How do I declare a secondary constructor in Kotlin?

Is there any documentation about that?

Following does not compile...

class C(a : Int) {
  // Secondary constructor
  this(s : String) : this(s.length) { ... }

13 Answers 13


Update: Since M11 (0.11.*) Kotlin supports secondary constructors.

For now Kotlin supports only primary constructors (secondary constructors may be supported later).

Most use cases for secondary constructors are solved by one of the techniques below:

Technique 1. (solves your case) Define a factory method next to your class

fun C(s: String) = C(s.length)
class C(a: Int) { ... }


val c1 = C(1) // constructor
val c2 = C("str") // factory method

Technique 2. (may also be useful) Define default values for parameters

class C(name: String? = null) {...}


val c1 = C("foo") // parameter passed explicitly
val c2 = C() // default value used

Note that default values work for any function, not only for constructors

Technique 3. (when you need encapsulation) Use a factory method defined in a companion object

Sometimes you want your constructor private and only a factory method available to clients. For now this is only possible with a factory method defined in a companion object:

class C private (s: Int) {
    companion object {
        fun new(s: String) = C(s.length)


val c = C.new("foo")
  • 24
    If secondary constructors are never supported, primary constructors should be renamed. ;)
    – Scooter
    Feb 17, 2014 at 11:00
  • 3
    Andrey Breslav, I believe it was a bad idea to drop support for secondary constructors in Kotlin since these constructors are necessary sometimes, especially when working with Java frameworks and extending Java classes. Hope you'll get them back soon.
    – Michael
    Jul 17, 2014 at 7:46
  • 2
    That's funny: secondary constructors returned back :)
    – ruX
    Apr 13, 2015 at 18:07
  • 2
    Secondary constructors were added in M11. Dec 25, 2015 at 15:56
  • Is it still considered best practice to use static factory methods as described in Effective Java? Or is it not as necessary now? I imagine you will always want to use static factories if you ever foresee a need to control instances.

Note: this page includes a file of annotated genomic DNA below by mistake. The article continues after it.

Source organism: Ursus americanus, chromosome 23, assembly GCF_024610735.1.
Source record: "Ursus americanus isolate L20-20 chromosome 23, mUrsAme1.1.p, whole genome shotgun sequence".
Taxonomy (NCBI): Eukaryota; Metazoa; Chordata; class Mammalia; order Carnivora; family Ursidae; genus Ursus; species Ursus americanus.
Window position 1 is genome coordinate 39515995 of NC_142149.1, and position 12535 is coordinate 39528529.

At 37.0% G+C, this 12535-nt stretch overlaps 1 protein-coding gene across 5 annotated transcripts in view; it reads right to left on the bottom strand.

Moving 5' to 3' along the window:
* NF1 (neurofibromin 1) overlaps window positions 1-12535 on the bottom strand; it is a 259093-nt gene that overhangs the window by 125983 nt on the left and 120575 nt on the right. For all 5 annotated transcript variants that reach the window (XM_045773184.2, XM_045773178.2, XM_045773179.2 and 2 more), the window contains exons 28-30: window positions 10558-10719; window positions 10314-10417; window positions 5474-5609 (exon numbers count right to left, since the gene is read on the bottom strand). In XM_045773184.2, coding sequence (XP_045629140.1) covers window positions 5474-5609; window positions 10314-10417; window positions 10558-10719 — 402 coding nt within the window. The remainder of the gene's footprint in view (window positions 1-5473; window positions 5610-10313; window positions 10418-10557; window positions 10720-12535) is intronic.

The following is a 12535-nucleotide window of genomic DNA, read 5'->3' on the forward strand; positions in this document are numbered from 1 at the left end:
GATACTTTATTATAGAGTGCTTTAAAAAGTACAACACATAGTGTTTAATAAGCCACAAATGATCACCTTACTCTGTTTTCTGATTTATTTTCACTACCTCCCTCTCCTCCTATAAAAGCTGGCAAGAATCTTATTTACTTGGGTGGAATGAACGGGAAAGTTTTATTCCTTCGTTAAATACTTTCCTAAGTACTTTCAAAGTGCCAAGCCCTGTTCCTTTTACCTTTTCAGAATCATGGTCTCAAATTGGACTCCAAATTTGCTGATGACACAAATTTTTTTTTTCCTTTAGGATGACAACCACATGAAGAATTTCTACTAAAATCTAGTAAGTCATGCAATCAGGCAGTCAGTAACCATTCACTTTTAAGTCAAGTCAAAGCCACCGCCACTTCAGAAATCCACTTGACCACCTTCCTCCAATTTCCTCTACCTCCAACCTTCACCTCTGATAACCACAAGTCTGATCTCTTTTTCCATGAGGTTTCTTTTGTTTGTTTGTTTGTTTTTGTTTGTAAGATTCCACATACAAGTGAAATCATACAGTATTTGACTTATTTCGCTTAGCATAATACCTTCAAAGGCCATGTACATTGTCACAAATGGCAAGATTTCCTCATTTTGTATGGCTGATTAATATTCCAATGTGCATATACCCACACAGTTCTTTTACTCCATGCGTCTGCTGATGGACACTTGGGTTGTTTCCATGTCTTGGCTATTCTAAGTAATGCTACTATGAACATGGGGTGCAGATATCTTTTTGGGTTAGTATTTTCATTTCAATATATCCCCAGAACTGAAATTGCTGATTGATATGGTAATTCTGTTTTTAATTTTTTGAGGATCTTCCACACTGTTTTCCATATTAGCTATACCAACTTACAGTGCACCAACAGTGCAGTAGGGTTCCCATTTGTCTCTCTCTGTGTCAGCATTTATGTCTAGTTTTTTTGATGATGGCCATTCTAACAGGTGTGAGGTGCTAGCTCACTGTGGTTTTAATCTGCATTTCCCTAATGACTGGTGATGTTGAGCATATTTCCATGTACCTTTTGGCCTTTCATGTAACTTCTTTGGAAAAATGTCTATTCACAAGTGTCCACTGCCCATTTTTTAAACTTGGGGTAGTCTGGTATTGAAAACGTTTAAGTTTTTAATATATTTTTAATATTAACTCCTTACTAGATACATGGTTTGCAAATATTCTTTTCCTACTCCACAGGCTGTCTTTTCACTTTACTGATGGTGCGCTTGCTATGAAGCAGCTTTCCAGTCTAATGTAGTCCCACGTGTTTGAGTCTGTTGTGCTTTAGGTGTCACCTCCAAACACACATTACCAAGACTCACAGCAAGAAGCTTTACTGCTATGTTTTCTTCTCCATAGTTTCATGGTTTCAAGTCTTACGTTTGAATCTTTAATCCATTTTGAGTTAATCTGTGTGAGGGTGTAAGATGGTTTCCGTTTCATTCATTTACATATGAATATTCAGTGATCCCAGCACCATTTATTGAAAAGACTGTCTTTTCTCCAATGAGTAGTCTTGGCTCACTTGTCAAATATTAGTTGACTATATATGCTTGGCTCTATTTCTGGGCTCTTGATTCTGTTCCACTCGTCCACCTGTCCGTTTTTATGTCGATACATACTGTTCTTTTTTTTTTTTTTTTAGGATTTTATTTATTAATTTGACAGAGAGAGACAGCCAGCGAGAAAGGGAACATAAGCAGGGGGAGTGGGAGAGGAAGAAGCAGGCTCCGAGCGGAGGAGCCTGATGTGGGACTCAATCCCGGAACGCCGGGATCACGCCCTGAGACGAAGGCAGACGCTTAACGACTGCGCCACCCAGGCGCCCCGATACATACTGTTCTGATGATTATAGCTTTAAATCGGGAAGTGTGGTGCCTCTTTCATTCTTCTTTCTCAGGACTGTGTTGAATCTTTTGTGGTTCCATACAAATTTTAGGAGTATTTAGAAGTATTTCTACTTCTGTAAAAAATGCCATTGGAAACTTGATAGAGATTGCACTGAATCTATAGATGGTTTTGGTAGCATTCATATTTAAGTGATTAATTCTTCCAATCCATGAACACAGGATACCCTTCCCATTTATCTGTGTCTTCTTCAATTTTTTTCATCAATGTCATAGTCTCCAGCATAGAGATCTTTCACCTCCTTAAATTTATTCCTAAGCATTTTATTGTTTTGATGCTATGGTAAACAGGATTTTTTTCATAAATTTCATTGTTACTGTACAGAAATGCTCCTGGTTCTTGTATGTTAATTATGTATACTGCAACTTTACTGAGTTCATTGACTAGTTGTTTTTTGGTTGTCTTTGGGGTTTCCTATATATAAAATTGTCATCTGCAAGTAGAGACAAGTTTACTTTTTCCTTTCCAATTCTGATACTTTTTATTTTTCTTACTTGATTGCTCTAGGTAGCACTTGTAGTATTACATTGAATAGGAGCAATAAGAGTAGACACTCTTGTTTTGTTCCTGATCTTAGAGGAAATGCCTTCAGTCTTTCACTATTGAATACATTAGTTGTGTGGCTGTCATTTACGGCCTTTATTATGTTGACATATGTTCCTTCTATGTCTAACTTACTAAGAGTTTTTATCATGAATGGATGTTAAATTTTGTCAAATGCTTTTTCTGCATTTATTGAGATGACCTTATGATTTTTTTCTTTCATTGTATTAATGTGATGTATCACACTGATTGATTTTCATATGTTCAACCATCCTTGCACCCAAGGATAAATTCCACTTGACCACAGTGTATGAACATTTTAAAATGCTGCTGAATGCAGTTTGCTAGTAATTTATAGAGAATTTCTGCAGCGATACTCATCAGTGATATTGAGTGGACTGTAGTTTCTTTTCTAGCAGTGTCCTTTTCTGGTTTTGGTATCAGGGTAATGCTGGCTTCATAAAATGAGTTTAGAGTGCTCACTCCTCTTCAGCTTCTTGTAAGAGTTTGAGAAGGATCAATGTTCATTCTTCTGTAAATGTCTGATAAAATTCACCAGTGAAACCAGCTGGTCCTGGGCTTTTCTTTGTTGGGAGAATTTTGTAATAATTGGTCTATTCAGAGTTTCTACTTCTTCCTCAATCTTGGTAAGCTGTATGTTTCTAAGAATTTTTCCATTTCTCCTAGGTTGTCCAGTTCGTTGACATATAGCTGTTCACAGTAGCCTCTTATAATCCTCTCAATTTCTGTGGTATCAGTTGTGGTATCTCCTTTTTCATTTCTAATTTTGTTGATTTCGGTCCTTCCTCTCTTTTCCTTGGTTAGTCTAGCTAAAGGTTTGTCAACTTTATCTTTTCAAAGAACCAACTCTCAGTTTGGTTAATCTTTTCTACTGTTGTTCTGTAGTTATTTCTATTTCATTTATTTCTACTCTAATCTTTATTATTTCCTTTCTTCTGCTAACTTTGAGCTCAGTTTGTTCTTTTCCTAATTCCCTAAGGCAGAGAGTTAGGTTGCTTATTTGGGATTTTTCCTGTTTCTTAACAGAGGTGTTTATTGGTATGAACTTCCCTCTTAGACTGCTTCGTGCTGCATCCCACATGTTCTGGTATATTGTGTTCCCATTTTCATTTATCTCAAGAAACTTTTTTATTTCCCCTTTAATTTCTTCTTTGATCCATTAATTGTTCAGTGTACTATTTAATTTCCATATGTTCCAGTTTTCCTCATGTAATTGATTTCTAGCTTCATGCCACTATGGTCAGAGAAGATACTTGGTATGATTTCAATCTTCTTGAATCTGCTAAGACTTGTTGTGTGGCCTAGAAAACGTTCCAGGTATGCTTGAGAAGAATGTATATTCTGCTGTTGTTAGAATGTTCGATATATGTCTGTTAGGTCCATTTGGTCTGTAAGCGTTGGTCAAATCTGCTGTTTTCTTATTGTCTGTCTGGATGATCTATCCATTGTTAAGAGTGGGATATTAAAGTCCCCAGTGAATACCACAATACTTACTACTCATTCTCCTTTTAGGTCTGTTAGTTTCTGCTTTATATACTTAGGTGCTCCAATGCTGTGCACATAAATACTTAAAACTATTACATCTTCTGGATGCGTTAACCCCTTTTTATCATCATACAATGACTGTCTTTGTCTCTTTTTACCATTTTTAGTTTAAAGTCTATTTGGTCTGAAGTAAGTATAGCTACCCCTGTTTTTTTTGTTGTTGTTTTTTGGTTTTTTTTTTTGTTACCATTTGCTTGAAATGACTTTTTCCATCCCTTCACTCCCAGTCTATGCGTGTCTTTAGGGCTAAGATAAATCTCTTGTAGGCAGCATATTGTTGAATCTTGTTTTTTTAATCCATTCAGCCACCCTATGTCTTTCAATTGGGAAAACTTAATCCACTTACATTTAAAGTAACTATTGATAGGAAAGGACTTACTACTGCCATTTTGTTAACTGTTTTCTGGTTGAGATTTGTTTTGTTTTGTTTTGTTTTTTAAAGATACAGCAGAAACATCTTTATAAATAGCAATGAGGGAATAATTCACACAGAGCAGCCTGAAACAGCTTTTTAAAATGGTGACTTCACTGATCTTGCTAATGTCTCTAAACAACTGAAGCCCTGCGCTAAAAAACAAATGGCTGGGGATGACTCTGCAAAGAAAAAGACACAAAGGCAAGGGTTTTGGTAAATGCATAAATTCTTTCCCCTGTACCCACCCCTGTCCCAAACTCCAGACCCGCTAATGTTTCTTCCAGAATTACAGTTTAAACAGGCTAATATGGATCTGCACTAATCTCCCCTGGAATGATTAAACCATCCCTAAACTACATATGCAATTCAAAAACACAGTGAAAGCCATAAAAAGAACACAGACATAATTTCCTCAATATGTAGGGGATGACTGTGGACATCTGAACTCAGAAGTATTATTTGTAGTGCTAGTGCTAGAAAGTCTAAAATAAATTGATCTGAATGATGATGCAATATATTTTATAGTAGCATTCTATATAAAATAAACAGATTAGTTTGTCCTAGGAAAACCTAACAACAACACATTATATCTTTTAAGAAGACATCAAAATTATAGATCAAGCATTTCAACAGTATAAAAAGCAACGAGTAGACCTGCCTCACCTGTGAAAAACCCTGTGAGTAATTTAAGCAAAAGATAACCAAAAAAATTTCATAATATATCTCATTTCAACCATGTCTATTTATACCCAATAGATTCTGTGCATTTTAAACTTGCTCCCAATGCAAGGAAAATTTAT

– tmn
    Jan 8, 2016 at 3:57

As the documentation points, you can use a secondary constructor this way

class GoogleMapsRestApiClient constructor(val baseUrl: String) {

    constructor() : this("https://api.whatever.com/")


Remember that you must extended the first constructor behavior.

  • 1
    Instead of extending first constructor directly from the second one can delegate to another secondary constructor, that already does it:
    – Picrochole
    Jun 6, 2017 at 6:20
  • 1
    I think this one is better for current case: ` class GoogleMapsRestApiClient constructor(val baseUrl: String = "api.whatever.com/") { //class body } ` Feb 13, 2018 at 10:27
  • It is! But that's not the context of the problem ^^ I could edi it with a better suggestion if you have one. Thanks for the shout out @AlexanderKrol
    – cesards
    Feb 15, 2018 at 12:11

for declaring a secondary constructor Kotlin just use the constructor keyword: like

this is a primary constructor:

class Person constructor(firstName: String) {



class Person(firstName: String) {


for the secondary constructor code like this:

class Person(val name: String) {
    constructor(name: String, parent: Person) : this(name) {

it is mandatory to call the primary constructor otherwise, the compiler will throw the following error

Primary constructor call expected

Constructors with init:

class PhoneWatcher : TextWatcher {

    private val editText: EditText
    private val mask: String

    private var variable1: Boolean = false
    private var variable2: Boolean = false

    init {
        variable1 = false
        variable2 = false

    constructor(editText: EditText) : this(editText, "##-###-###-####")

    constructor(editText: EditText, mask: String) {
        this.editText = editText
        this.mask = mask

Custom View Example with Multiple Constructors in Android:

class ShaderBackground : View {

    constructor(context: Context) : super(context) {

    constructor(context: Context, attrs: AttributeSet) : super(context, attrs) {

    constructor(context: Context, attrs: AttributeSet, defStyleAttr: Int) : super(
    ) {

    private fun init() {

       // Init stuff here
        paint = Paint();
        paint.strokeWidth = 10f;